34. Willis BC, Liebler JM, Luby-Phelps K, Nicholson AG, Crandall ED, du Bois RM, et al. Induction of epithelial-mesenchymal transition in alveolar epithelial cells by transforming growth factor-beta1: potential role in idiopathic pulmonary fibrosis. Am J Pathol. 2005;166(5):1321–32.

    Article  CAS  PubMed  PubMed Central  Google Scholar 

  35. Peng L, Wen L, Shi QF, Gao F, Huang B, Meng J, et al. Scutellarin ameliorates pulmonary fibrosis through inhibiting NF-κB/NLRP3-mediated epithelial-mesenchymal transition and inflammation. Cell Death Dis. 2020;11(11):978.

    Article  PubMed  PubMed Central  Google Scholar 

  36. Vasakova M, Sterclova M, Kolesar L, Slavcev A, Pohunek P, Sulc J, et al. Cytokine gene polymorphisms and BALF cytokine levels in interstitial lung diseases. Respir Med. 2009;103(5):773–9.

    Article  PubMed  Google Scholar 

  37. Wilkins MR, Sanchez JC, Gooley AA, Appel RD, Humphery-Smith I, Hochstrasser DF, et al. Progress with proteome projects: why all proteins expressed by a genome should be identified and how to do it. Biotechnol Genet Eng Rev. 1996;13:19–50.

    Article  CAS  PubMed  Google Scholar 

  38. Aslam B, Basit M, Nisar MA, Khurshid M, Rasool MH. Proteomics: technologies and their applications. J Chromatogr Sci. 2017;55(2):182–96.

    Article  CAS  PubMed  Google Scholar 

  39. Ji Q, Zhu F, Liu X, Li Q, Su SB. Recent advance in applications of proteomics technologies on traditional chinese medicine research. Evid Based Complement Alternat Med. 2015;2015:983139.

    Article  PubMed  PubMed Central  Google Scholar 

  40. Lao Y, Wang X, Xu N, Zhang H, Xu H. Application of proteomics to determine the mechanism of action of traditional Chinese medicine remedies. J Ethnopharmacol. 2014;155(1):1–8.

    Article  CAS  PubMed  Google Scholar 

  41. Bach LA. Insulin-like growth factor binding proteins—an update. Pediatr Endocrinol Rev. 2015;13(2):521–30.

    PubMed  Google Scholar 

  42. Clemmons DR, Camacho-Hubner C, Coronado E, Osborne CK. Insulin-like growth factor binding protein secretion by breast carcinoma cell lines: correlation with estrogen receptor status. Endocrinology. 1990;127(6):2679–86.

    Article  CAS  PubMed  Google Scholar 

  43. Brissett M, Veraldi KL, Pilewski JM, Medsger TA Jr, Feghali-Bostwick CA. Localized expression of tenascin in systemic sclerosis-associated pulmonary fibrosis and its regulation by insulin-like growth factor binding protein 3. Arthritis Rheum. 2012;64(1):272–80.

    Article  CAS  PubMed  PubMed Central  Google Scholar 

  44. Aston C, Jagirdar J, Lee TC, Hur T, Hintz RL, Rom WN. Enhanced insulin-like growth factor molecules in idiopathic pulmonary fibrosis. Am J Respir Crit Care Med. 1995;151(5):1597–603.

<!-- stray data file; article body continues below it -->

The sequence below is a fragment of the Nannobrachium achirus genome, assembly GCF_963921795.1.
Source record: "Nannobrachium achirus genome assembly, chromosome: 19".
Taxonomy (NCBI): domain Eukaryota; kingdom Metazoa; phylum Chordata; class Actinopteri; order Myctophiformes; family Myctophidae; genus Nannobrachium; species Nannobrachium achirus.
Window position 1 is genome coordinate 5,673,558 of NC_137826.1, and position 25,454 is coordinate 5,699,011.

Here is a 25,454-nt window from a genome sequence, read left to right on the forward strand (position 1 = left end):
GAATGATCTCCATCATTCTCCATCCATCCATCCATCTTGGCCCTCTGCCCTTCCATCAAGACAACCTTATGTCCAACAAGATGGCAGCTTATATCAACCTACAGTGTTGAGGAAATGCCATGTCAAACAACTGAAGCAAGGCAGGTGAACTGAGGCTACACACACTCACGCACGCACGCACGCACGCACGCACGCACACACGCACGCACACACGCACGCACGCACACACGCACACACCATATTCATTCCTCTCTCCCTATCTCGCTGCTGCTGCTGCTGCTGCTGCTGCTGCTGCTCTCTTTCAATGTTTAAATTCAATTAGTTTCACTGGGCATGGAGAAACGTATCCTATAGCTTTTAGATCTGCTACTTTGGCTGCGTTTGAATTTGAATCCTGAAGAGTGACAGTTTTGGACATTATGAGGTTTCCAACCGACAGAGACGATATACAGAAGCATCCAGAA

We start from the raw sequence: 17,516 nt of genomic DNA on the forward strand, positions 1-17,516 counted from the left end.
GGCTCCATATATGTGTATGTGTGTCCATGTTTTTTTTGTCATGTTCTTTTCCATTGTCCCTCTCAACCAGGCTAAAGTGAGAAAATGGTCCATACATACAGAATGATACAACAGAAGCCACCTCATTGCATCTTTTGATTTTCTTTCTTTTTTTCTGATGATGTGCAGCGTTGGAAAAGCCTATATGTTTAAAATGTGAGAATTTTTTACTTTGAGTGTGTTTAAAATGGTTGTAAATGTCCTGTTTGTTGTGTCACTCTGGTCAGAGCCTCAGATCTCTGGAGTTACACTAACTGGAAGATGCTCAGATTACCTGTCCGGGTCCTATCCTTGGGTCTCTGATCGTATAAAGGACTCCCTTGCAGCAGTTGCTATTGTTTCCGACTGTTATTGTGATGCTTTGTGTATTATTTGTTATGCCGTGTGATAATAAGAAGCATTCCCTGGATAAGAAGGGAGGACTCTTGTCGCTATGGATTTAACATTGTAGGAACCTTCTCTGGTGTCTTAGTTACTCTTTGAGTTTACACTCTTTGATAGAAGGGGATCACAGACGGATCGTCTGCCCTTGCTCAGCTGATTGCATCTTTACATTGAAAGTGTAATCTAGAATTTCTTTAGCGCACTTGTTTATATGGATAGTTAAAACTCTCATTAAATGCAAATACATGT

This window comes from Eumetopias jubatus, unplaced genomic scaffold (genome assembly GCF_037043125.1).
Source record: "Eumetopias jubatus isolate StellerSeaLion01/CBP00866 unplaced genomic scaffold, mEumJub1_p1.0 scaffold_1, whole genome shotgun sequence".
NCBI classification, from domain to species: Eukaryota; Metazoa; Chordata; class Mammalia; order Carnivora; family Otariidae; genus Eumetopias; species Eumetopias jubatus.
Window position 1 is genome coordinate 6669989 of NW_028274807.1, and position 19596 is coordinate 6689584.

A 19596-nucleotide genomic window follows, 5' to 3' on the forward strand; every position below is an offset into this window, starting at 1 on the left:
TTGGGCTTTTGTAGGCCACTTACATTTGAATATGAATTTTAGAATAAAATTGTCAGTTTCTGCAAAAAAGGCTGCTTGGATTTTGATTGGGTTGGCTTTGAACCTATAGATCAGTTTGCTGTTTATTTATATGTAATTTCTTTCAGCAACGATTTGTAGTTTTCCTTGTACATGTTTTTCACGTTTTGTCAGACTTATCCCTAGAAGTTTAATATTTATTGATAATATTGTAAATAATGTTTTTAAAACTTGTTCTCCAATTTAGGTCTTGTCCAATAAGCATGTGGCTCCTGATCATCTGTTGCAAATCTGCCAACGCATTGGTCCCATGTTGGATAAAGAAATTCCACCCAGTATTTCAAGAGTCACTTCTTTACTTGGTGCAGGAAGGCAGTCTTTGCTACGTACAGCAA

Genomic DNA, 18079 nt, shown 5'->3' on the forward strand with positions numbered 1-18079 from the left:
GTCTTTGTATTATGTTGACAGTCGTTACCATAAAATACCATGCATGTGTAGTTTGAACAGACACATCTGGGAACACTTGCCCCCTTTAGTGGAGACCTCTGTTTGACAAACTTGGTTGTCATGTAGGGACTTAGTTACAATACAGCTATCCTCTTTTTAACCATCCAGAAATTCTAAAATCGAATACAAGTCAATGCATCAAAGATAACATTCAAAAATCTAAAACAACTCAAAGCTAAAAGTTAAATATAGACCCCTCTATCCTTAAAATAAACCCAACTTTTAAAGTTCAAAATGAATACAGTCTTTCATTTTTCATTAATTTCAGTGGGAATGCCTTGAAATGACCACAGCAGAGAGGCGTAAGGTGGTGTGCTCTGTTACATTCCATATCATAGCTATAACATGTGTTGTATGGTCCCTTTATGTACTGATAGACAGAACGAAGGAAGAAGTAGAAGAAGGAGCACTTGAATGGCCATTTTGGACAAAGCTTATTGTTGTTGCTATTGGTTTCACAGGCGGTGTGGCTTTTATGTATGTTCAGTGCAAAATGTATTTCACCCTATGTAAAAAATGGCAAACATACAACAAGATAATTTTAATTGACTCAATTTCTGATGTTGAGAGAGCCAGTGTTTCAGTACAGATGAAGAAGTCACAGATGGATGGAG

Article  CAS  PubMed  Google Scholar 

  45. Melone MA, Peluso G, Galderisi U, Petillo O, Cotrufo R. Increased expression of IGF-binding protein-5 in Duchenne muscular dystrophy (DMD) fibroblasts correlates with the fibroblast-induced downregulation of DMD myoblast growth: an in vitro analysis. J Cell Physiol. 2000;185(1):143–53.

    Article  CAS  PubMed  Google Scholar 

  46. Martínez-Castillo M, Rosique-Oramas D, Medina-Avila Z, Pérez-Hernández JL, Higuera-De la Tijera F, Santana-Vargas D, et al. Differential production of insulin-like growth factor-binding proteins in liver fibrosis progression. Mol Cell Biochem. 2020;469(1–2):65–75.

    Article  PubMed  Google Scholar 

  47. Cai Q, Dozmorov M, Oh Y. IGFBP-3/IGFBP-3 receptor system as an anti-tumor and anti-metastatic signaling in cancer. Cells. 2020;9(5):1.

    Article  CAS  Google Scholar 

  48. Wu Q, Zhang KJ, Jiang SM, Fu L, Shi Y, Tan RB, et al. p53: a key protein that regulates pulmonary fibrosis. Oxid Med Cell Longev. 2020;2020:6635794.

    Article  PubMed  PubMed Central  Google Scholar 

  49. Nakashima N, Kuwano K, Maeyama T, Hagimoto N, Yoshimi M, Hamada N, et al. The p53-Mdm2 association in epithelial cells in idiopathic pulmonary fibrosis and non-specific interstitial pneumonia. J Clin Pathol. 2005;58(6):583–9.

    Article  CAS  PubMed  PubMed Central  Google Scholar 

  50. Gouda MM, Rex DAB, Es SP, Modi PK, Chanderasekaran J, Bhandary YP. Proteomics analysis revealed the importance of inflammation-mediated downstream pathways and the protective role of curcumin in bleomycin-induced pulmonary fibrosis in C57BL/6 Mice. J Proteome Res. 2020;19(8):2950–63.

    Article  CAS  PubMed  Google Scholar 

  51. Wang M, Zhang J, Song X, Liu W, Zhang L, Wang X, et al. Astaxanthin ameliorates lung fibrosis in vivo and in vitro by preventing transdifferentiation, inhibiting proliferation, and promoting apoptosis of activated cells. Food Chem Toxicol. 2013;56:450–8.

    Article  CAS  PubMed  Google Scholar